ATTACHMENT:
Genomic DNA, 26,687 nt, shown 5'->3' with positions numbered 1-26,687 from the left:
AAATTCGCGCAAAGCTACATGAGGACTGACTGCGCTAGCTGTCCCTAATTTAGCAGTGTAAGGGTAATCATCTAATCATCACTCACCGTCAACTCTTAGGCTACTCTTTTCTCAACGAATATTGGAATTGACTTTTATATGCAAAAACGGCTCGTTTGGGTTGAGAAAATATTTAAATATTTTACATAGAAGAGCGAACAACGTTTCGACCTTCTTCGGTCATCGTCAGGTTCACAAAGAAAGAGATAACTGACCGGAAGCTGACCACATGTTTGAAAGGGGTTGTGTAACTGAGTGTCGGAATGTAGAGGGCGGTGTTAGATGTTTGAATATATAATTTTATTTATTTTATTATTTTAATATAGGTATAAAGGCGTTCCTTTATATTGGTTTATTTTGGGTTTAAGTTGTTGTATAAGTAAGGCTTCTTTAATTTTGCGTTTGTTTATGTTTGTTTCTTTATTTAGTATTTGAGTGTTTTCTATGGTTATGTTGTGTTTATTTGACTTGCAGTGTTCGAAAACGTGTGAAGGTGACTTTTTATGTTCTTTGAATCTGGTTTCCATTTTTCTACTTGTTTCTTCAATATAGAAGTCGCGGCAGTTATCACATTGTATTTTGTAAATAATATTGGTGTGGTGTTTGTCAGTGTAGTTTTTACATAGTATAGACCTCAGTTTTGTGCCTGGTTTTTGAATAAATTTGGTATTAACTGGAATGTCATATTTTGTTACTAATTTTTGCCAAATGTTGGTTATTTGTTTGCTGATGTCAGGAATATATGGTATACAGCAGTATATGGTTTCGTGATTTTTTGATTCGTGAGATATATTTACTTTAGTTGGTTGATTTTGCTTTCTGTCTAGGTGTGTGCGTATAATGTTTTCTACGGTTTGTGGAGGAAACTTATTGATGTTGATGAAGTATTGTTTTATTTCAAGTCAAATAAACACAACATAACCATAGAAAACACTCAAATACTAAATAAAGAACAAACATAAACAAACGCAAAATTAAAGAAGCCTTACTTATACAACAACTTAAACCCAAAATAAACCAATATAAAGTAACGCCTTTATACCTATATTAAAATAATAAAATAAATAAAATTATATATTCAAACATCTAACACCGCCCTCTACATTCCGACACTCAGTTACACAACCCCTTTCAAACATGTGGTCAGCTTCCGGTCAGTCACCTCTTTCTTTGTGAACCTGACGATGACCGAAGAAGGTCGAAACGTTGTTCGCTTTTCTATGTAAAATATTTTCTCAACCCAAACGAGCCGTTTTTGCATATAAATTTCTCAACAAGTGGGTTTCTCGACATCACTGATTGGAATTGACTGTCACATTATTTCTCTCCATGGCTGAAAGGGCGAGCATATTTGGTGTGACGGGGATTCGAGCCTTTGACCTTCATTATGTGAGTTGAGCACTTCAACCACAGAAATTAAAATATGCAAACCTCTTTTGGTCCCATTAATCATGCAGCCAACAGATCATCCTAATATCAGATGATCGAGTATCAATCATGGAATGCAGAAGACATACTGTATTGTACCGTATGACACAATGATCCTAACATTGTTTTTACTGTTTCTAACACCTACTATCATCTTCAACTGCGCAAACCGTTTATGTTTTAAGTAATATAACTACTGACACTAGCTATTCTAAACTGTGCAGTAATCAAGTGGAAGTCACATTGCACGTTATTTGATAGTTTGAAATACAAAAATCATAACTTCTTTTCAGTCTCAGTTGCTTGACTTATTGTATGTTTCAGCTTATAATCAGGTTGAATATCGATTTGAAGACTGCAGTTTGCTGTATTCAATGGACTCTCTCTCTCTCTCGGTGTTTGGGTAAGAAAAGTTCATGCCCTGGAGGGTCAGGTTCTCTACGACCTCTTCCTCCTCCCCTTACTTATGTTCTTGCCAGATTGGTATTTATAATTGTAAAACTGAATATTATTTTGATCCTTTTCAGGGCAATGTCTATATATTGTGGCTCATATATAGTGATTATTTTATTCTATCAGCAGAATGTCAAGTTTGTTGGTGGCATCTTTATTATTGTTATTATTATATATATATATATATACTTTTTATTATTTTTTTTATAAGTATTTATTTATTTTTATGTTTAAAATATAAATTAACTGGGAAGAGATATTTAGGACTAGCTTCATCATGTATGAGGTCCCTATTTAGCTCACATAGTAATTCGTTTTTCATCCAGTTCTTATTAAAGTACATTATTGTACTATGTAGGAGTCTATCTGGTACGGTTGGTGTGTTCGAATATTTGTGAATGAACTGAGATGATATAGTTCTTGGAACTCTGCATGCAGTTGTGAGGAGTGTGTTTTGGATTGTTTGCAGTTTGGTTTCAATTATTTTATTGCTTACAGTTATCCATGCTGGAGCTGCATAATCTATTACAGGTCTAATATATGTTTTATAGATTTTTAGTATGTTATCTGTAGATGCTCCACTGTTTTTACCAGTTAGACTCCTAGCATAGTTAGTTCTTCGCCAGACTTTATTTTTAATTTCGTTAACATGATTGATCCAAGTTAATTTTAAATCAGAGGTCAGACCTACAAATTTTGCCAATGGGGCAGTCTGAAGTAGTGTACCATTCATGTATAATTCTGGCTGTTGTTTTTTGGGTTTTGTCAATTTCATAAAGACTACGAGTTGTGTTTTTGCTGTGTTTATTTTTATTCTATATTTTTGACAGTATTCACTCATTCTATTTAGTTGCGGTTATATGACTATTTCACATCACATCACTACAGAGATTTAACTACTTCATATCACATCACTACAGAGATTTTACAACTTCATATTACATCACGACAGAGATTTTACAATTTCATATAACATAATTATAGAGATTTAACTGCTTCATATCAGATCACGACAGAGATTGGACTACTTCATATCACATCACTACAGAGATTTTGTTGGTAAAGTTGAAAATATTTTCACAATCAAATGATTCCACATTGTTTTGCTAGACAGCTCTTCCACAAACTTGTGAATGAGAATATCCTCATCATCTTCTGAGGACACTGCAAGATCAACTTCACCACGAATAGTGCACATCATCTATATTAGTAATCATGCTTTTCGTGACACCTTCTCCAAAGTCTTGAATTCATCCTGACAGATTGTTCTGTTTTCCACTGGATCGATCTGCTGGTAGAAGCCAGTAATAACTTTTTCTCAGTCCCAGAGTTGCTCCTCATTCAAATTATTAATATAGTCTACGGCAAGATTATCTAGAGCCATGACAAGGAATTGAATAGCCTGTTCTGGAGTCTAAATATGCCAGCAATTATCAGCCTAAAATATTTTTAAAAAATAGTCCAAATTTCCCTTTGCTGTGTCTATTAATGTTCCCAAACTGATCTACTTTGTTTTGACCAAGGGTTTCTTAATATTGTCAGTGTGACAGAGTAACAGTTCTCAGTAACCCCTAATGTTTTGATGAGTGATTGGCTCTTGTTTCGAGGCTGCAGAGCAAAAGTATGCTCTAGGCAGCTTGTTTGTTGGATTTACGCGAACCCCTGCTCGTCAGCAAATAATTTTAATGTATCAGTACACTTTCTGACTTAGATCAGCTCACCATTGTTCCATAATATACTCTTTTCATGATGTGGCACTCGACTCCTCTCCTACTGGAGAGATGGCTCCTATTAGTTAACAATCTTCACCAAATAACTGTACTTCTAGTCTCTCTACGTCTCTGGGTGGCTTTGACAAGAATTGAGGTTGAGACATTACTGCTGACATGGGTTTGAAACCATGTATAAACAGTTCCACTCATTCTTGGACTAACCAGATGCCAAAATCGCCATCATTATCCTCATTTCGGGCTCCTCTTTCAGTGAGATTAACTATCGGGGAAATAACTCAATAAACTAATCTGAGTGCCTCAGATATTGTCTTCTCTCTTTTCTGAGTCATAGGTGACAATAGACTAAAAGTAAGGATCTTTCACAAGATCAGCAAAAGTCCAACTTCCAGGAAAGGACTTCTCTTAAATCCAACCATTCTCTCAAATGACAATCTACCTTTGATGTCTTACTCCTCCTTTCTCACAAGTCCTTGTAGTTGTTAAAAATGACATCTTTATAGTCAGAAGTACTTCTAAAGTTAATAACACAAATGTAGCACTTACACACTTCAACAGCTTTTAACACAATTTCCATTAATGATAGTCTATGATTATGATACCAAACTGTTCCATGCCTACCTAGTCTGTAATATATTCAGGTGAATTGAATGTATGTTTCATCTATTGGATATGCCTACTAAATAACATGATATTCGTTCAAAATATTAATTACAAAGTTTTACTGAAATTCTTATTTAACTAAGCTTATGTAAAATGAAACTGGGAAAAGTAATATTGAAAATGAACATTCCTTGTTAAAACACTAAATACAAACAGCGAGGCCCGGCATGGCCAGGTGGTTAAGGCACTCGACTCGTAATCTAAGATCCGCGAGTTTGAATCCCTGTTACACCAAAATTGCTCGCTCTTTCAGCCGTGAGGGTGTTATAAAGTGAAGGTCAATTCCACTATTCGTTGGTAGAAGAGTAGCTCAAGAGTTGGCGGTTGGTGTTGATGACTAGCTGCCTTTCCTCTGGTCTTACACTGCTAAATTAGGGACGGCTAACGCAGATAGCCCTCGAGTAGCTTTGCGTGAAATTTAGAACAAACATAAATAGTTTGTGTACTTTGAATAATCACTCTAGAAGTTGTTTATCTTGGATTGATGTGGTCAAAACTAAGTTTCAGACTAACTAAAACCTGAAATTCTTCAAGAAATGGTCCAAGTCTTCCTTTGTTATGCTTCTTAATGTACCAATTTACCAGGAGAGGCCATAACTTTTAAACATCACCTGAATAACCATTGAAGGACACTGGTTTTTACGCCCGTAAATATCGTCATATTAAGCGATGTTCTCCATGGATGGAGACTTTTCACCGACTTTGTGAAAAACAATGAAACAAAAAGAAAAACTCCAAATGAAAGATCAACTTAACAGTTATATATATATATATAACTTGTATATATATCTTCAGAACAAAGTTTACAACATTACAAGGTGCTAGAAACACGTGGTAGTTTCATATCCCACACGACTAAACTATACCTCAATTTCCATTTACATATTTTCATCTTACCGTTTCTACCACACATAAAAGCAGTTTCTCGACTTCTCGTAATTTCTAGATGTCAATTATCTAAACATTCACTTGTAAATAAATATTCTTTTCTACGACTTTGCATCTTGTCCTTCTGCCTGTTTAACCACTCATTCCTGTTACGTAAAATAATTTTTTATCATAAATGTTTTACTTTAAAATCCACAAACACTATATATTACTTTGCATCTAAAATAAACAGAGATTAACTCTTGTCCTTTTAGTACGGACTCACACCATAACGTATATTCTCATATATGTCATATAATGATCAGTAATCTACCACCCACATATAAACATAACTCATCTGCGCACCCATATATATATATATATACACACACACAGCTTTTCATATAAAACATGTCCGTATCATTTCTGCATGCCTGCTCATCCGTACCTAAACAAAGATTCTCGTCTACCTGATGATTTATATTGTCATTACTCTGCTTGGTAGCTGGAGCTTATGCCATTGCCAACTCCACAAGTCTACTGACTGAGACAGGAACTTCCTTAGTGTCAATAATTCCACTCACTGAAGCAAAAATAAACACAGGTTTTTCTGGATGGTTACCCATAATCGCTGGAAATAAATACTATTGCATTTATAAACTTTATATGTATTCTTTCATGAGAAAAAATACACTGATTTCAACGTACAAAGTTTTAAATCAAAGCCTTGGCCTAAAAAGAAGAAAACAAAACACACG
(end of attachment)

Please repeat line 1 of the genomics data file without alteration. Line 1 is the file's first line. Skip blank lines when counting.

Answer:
Genomic DNA, 26,687 nt, shown 5'->3' with positions numbered 1-26,687 from the left: